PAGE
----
Myself included.

I called this post “Whelming”, but I did not know that was actually a word. Later I looked it up, and found this definition:

  • Engulf, submerge, or bury (someone or something):  “a swimmer whelmed in a raging storm”.
  • Flow or heap up abundantly.

The first definition I interpreted to be negative, while definition # 2 seems positive. The image of the swimmer in definition # 1 reminds my of my father. An attorney, writer, teacher, and former distance runner, he has found a home in the open water in recent years. He swims regularly in a pool but frequently dives into rivers and seas.

The consequences of my father’s swims are certain; he is physically strong, confident and seeking ever more challenging time on the water. The unexpected outcomes include uncertainty of path, process and finish, due to the way in which open water swimming events are  conducted, and the nature of the sea.

Tonight, we talked casually about an upcoming swim of significant distance that he hopes to undertake in a few months time.

The fact that he will finish the event without doing any harm to himself is almost certain.


It is not a fact.

There is a risk that we take in all that we do.  For me, the physical risk is easy to digest, but the mental risk is less so.

Just the other morning a client for whom I am working mentioned at least two of her colleagues being overwhelmed by the sheer volume of e-mail they receive – and consequently they are less able to respond to queries or requests in a timely manner. In the same breath this woman assured us that the busy-ness factor did not prevent them from working effectively, and I can absolutely agree that most overwhelmed people with whom I’ve worked ARE indeed effective. They take on mountains of tasks and make it to the summit and eventually make their way back down to a less tumultuous place.  I’ve observed the journey to be exciting, but somewhat painful.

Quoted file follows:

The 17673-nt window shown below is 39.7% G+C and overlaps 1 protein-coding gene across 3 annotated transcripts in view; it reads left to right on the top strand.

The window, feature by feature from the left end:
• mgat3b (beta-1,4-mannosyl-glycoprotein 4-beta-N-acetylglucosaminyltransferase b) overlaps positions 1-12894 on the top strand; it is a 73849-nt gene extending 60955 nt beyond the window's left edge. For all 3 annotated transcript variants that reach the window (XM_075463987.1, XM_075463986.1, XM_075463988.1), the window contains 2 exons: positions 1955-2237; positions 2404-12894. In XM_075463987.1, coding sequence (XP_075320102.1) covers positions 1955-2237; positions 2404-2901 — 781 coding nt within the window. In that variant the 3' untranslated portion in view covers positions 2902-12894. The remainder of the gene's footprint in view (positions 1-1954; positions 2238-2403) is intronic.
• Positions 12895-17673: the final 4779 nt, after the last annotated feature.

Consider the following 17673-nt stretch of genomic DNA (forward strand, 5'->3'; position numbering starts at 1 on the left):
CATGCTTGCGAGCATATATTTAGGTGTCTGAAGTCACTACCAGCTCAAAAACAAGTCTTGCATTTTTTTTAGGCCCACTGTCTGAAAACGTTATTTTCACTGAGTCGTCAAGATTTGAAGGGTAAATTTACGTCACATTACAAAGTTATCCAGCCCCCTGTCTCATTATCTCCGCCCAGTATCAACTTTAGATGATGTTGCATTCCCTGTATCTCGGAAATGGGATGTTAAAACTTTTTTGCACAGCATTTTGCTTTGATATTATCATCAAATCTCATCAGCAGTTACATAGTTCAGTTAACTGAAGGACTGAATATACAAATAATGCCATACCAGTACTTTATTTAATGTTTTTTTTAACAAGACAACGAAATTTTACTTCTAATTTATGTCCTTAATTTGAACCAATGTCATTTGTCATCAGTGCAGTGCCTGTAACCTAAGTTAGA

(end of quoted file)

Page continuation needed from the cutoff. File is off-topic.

Does it always have to be this way?

I’m not sure. I think it might.


Knowing that the work won’t go away (and being one very grateful to have work indeed), how can we manage so that we are able and willing to take on great and meaningful work but not sacrifice A.B.C. in the meantime?

Please note that your A.B.C. may differ from mine.

What is important to you?

What matters to your family – especially – those with whom you share a roof?

How do those activities for which you are not paid fit in?

They may (should!) include any or all that follows:





Talking (to that one person who will pick up the phone for you no matter what)

Writing (not a grant, not a spreadsheet)

Dining (not in a car, not on the move)



I’ll quote from the poet Shel Silverstein:

“If you are a dreamer come in
If you are a dreamer a wisher a liar
A hoper a pray-er a magic-bean-buyer
If you’re a pretender com sit by my fire
For we have some flax golden tales to spin
Come in!
Come in!”  

I’m hoping for a little feedback here, because I’m at a loss to provide any creative answers to what overwhelmingly is the problem of overwhelm. I want to meet the person who can put forth a plan for magic bean buying that benefits both the procurement team and the vendor.

I do.

Wishing you and yours a weekend that sparkles with unplanned experience and unexpected outcomes.